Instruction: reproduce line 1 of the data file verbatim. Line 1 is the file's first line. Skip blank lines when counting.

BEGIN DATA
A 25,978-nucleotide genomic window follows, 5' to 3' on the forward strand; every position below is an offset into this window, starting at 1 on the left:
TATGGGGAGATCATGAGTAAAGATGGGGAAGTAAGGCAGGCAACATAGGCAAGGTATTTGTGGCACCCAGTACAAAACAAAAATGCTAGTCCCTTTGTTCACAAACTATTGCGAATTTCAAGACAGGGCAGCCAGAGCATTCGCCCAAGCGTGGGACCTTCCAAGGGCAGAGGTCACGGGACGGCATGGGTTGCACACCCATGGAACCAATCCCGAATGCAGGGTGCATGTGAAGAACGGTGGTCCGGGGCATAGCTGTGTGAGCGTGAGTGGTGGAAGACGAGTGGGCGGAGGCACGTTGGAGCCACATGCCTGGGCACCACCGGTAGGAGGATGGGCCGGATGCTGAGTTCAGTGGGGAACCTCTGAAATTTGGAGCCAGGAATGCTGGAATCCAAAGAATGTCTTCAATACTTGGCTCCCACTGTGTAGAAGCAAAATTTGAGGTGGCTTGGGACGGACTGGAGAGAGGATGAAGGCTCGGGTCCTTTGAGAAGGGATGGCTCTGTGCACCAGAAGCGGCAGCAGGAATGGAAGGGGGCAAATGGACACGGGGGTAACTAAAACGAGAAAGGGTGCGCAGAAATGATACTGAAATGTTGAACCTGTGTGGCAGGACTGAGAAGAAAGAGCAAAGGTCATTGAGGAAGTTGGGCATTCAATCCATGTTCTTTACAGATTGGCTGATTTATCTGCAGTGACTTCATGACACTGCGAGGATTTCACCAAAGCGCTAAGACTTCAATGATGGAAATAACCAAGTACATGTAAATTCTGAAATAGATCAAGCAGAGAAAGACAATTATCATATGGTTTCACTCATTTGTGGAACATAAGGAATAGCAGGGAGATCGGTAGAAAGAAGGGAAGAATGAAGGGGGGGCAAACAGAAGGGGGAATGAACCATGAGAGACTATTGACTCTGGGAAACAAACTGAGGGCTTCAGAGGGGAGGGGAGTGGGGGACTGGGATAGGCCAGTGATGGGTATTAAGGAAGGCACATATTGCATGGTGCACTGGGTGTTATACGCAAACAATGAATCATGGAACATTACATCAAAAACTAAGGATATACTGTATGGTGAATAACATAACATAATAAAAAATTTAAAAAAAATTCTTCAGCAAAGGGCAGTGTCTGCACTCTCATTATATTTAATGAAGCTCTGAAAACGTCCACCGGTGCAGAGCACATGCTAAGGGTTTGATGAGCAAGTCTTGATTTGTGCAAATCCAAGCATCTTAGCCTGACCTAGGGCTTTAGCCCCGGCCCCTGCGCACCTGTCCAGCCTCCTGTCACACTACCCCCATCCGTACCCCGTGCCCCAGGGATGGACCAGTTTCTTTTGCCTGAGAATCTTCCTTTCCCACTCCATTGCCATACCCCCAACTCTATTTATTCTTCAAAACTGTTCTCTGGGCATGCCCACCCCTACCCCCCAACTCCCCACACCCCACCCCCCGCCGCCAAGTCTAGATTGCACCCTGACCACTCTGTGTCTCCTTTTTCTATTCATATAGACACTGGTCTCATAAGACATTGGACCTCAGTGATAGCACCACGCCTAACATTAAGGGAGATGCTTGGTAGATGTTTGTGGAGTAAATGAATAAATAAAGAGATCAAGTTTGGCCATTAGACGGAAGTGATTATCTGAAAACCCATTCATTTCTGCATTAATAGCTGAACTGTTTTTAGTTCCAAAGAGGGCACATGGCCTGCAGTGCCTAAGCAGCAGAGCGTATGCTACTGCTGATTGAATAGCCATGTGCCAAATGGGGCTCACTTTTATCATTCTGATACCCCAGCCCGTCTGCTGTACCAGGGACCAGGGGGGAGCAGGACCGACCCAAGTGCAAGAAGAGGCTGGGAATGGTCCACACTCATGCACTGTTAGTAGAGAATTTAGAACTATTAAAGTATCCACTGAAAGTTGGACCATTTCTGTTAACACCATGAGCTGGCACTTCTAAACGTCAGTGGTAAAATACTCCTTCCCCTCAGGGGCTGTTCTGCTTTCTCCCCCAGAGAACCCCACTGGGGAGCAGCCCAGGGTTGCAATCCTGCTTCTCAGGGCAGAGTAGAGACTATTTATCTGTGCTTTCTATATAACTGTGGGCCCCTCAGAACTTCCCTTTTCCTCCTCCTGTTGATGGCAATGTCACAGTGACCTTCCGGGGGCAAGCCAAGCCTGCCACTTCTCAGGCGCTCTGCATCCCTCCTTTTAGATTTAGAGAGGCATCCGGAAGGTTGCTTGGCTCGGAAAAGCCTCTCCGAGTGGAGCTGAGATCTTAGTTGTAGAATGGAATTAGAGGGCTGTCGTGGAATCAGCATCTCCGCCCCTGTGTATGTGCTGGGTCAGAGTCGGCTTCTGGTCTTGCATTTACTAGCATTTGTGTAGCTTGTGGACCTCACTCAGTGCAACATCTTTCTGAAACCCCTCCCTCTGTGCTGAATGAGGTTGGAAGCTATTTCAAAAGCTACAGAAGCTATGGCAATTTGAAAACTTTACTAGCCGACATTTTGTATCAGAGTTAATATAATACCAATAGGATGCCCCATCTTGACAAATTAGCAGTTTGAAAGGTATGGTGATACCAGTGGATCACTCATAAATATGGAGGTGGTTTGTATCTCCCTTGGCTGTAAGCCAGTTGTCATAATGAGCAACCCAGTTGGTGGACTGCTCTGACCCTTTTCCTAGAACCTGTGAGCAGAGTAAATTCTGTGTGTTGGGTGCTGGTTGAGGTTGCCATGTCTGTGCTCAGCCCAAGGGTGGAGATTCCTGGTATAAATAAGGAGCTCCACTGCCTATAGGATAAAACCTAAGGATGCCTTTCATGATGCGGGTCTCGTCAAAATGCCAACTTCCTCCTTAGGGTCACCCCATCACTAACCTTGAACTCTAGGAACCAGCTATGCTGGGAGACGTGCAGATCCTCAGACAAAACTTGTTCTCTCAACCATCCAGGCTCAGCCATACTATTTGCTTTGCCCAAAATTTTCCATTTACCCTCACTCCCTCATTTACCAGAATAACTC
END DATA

A 25,978-nucleotide genomic window follows, 5' to 3' on the forward strand; every position below is an offset into this window, starting at 1 on the left: